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Lamentations For Rebecca, Vintage lace silk thread hand-dyed with cochineal cast plaster, 126x180x2, 2020

Patricia Miranda

patricia miranda, artist feature, execute magazine 4
Dreaming Awake, Vintage Italian nightdress dyed with cochineal insect dye, cast plaster, thread, 48x30x10, 2020
patricia miranda, artist feature, execute magazine 2
Lamentations For Rebecca, Vintage lace silk thread hand-dyed with cochineal cast plaster, 126x180x2, 2020
patricia miranda, artist feature, execute magazine 5
Dyed Battenberg Lace doilies zip-ties cast plaster,72x48, 2020

Artist Feature – Patricia Miranda

“My work is interdisciplinary installation, textile, paper and books. Textiles are vintage linens from my Italian and Irish grandmothers and sourced from friends and strangers from around the country. Each donation is photographed and integrated into the story of the work. I am interested in textile as a form that wraps our bodies from cradle to grave, and the role of lacemaking in the lives of women historically. The relationship of craft and women’s work (re)appropriated by artists today to environmental and social issues is integral to my artistic investigations.

The work is process oriented; materials are submerged in natural dyes from oak gall wasp nests, cochineal insects, turmeric, indigo, and clay. I forage for raw materials, cook dyes, grind pigments, ecofeminist actions that consider environmental impacts of objects. The process is left visible as dyestuff is unfiltered in the vat and finished work. Sewn into larger works, I incorporate hair, pearls, bone beads, Milagros, cast plaster. The distinct genetics and environmental and cultural history of each material asserts its voice as collaborator rather than medium; I am listener as much as maker.

The use of textile is an ecofeminist framework for creating monumental works with a small environmental and physical footprint. The materials are repurposed and bio-degradable, the works are adaptable, lightweight, structurally strong, and portable. The lace inserts a visceral femininity into the pristine gallery, and exerts a ghostly trace of the history of domestic labor and use. Mournful and solastalgic, they are lamentations to the ongoing violence against women and the earth. I conspire with the material world in an act of fury and devotion.”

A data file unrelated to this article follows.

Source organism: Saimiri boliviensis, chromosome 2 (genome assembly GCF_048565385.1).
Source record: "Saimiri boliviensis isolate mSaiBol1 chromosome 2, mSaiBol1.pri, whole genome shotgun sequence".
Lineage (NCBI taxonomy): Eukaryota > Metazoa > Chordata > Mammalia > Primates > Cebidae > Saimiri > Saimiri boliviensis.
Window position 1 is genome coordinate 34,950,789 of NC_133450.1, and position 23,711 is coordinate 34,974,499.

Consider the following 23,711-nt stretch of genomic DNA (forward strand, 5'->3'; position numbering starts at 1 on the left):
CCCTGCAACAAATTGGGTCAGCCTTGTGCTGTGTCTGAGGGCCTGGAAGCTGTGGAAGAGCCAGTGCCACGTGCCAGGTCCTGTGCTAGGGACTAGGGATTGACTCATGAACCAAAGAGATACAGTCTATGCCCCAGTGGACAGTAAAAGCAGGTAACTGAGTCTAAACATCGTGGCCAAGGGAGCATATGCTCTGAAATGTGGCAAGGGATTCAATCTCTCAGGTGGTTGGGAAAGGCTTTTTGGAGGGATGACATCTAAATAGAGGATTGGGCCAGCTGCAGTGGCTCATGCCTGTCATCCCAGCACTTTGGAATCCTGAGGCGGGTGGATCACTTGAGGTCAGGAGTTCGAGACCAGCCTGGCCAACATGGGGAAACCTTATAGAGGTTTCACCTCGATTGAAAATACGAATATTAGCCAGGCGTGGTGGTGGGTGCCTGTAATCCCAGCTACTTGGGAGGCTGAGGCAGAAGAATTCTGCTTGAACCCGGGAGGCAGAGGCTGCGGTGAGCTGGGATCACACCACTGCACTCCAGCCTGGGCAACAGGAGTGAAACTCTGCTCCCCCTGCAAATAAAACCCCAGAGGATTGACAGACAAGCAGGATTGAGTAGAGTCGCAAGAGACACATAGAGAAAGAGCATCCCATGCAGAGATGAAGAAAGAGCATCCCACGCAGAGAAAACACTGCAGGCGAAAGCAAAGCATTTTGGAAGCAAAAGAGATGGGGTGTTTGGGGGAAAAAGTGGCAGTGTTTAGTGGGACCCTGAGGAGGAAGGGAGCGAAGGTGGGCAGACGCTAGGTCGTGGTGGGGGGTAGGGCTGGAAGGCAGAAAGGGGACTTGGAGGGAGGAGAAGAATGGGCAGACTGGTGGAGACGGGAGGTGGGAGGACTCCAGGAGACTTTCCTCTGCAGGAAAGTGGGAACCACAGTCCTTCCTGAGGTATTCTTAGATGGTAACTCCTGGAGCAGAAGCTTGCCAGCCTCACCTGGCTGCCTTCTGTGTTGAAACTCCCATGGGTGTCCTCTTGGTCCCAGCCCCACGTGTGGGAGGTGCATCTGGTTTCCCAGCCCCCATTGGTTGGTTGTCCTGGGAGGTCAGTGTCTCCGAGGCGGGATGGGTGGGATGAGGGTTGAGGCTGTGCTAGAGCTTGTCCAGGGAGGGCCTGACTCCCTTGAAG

Miranda is founder and director of MAPSpace and The Crit Lab. She has been Visiting Artist at Vermont Studio Center, the Heckscher Museum, and University of Utah; Visiting Lecturer at Purchase College SUNY, Kutztown University, WCC Peekskill Center for Digital Arts; and been awarded residencies at IPark, Weir Farm, Vermont Studio Center, and Julio Valdez Printmaking Studio. She received a grant from ArtsWestchester/New York State Council on the Arts, and was part of a year-long NEA grant working with homeless youth. Miranda currently teaches curatorial studies in the graduate program at Western Colorado University; was core faculty at New Hampshire Institute of Art’s low-residency MFA program from 2016-20, and faculty at Lyme Academy College of Fine Arts of the University of New Haven from 2005-19. 

She led the first study abroad program at the university’s campus in Prato, Italy in spring 2017. She served as director and curator of the Gallery at Concordia College-NY from 2008-12. Miranda develops education programs for K-12, museums, and institutions, including Franklin Furnace, the Solomon R. Guggenheim Museum, the American Museum of Natural History, and the Smithsonian Institution. She has exhibited at ODETTA Gallery, ABC No Rio, Wave Hill, and Rio II Gallery, in NYC; The Alexey von Schlippe Gallery at UConn Avery Point, Groton, CT; the Cape Museum of Fine Art, Cape Cod MA; and the Belvedere Museum, Vienna Austria.

Patricia Miranda’s Website